The voluntary(3) implies a certain definite action, and so-called involuntariness also implies a certain definite action. Further, many attribute true involuntariness not only to suffering, but even to action. We must then understand action to be rational energy. Actions are followed by praise or blame, and some of them are accompanied with pleasure and others with pain; some are to be desired by the actor, others are to be shunned: further, of those that are desirable, some are always so, others only at some particular time. And so it is also with those that are to be shunned. Again, some actions enlist pity and are pardonable, others are hateful and deserve punishment. Voluntariness, then, is assuredly followed by praise or blame, and renders the action pleasurable and desirable to the actor, either for all time or for the moment of its performance. Involuntariness, on the other hand, brings merited pity or pardon in its train, and renders the act painful and undesirable to the doer, and makes him leave it in a state of incompleteness even though force is brought to bear upon him.

Further, what is involuntary, depends in part on force and in part on ignorance. It depends on force when the creative beginning in cause is from without, that is to say, when one is forced by another without being at all persuaded, or when one does not contribute to the act on one's own impulse, or does not co-operate at all, or do on one's own account that which is exacted by force(4). Thus we may give this definition: "An involuntary act is one in which the beginning is from without, and where one does not contribute at all on one's own impulse to that which one is force" And by beginning we mean the creative cause. All involuntary act depends, on the other hand, on ignorance, when one is not the cause of the ignorance one's self, but events just so happen. For, if one commits murder while drunk, it is an act of ignorance, but yet not involuntary(5): for one was one's self responsible for the cause of the ignorance, that is to say, the drunkenness. But if while shooting at the customary range one slew one's father who happened to be passing by, this would be termed an ignorant and involuntary act.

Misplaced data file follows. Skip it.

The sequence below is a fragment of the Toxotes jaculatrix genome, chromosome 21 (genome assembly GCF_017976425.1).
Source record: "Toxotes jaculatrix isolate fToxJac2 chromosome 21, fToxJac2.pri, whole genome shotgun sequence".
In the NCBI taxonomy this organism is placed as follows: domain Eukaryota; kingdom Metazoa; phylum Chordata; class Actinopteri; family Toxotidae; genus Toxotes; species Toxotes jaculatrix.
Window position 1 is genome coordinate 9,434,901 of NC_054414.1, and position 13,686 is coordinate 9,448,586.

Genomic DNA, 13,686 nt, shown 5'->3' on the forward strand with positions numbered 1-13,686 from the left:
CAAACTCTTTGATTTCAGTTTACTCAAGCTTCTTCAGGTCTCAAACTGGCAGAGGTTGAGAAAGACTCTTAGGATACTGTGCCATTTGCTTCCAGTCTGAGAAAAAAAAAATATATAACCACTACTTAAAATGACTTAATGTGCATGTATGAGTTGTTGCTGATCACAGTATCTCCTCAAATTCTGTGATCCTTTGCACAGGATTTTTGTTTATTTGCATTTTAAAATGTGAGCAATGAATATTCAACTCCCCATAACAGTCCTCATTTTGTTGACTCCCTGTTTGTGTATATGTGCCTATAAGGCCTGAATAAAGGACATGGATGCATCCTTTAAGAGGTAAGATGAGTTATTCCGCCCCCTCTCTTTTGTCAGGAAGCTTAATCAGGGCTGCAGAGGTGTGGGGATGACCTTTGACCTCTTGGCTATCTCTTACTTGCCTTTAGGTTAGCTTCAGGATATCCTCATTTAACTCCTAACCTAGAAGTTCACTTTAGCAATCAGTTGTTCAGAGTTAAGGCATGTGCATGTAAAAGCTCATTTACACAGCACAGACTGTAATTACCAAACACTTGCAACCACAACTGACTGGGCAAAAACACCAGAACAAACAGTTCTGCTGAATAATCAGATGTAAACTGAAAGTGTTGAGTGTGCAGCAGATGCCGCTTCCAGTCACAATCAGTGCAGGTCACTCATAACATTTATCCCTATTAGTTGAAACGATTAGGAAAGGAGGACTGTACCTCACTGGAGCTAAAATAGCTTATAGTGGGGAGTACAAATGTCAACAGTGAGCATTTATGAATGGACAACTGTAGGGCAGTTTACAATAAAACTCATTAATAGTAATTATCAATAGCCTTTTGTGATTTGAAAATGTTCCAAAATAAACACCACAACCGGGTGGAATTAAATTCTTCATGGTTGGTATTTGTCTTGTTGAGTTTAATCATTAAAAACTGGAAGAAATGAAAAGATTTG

As, then, that which is involuntary is in two parts, one depending on force, the other on ignorance, that which is voluntary is the opposite of both. For that which is voluntary is the result neither of force nor of ignorance(6). A voluntary act, then, is one of which the beginning or cause originates in an actor, who knows each individual circumstance through which and in which the action takes place. By "individual" is meant what the rhetoricians call circumstantial elements: for instance, the actor, the sufferer, the action (perchance a murder), the instrument, the place, the time, the manner, the reason of the action.

Notice that there are certain things that occupy a place intermediate between what is voluntary and what is involuntary. Although they are unpleasant and painful we welcome them as the escape from a still greater trouble; for instance, to escape shipwreck we cast the cargo overboard(7).

Notice also that children and irrational creatures perform voluntary actions, but these do not involve the exercise of choice: further, all our actions that are done in anger and without previous deliberation are voluntary actions, but do not in the least involve free choice(Cool. Also, if a friend suddenly appears on the scene, or if one unexpectedly lights on a treasure, so far as we are concerned it is quite voluntary, but there is no question of choice in the matter. For all these things are voluntary, because we desire pleasure from them, but they do not by any means imply choice, because they are not the result of deliberation. And deliberation must assuredly precede choice, as we have said above.
http://www.orthodox.net/fathers/exactii.html#BOOK_II_CHAPTER_XXIV

Quote
BOOK IV CHAPTER XIX ->
That God(7) is not the cause of evils.
--------------------------------------------------------------------------------

It is to be observed(Cool that it is the custom in the Holy Scripture to speak of God's permission as His energy, as when the apostle says in the Epistle to the Romans, Hath not the potter power over the clay, of the same lump to make one vessel unto honour and another unto dishonour(9)? And for this reason, that He Himself makes this or that. For He is Himself alone the Maker of all things; yet it is not He Himself that fashions noble or ignoble things, but the personal choice of each one(1). And this is manifest from what the same Apostle says in the Second Epistle to Timothy, In a great house there are not only vessels of gold and of silver, but also of wood and of earth: and some to honour and some to dishonour. If a man therefore purge himself from these, he shall be a vessel unto honour sanctified, and meet for the master's use, and prepared unto every good work(2). And it is evident that the purification must be voluntary: for if a man, he saith, purge himself. And the consequent antistrophe responds, "If a man purge not himself he will be a vessel to dishonour, unmeet for the master's use and fit only to be broken in pieces." Wherefore this passage that we have quoted and this, God hath concluded them all in unbelief(3), and this, God hath given them the spirit of slumber, eyes that they should not see, and ears that they should not hear(4), all these must be understood not as though God Himself were energising, but as though God were permitting, both because of free-will and because goodness knows no compulsion.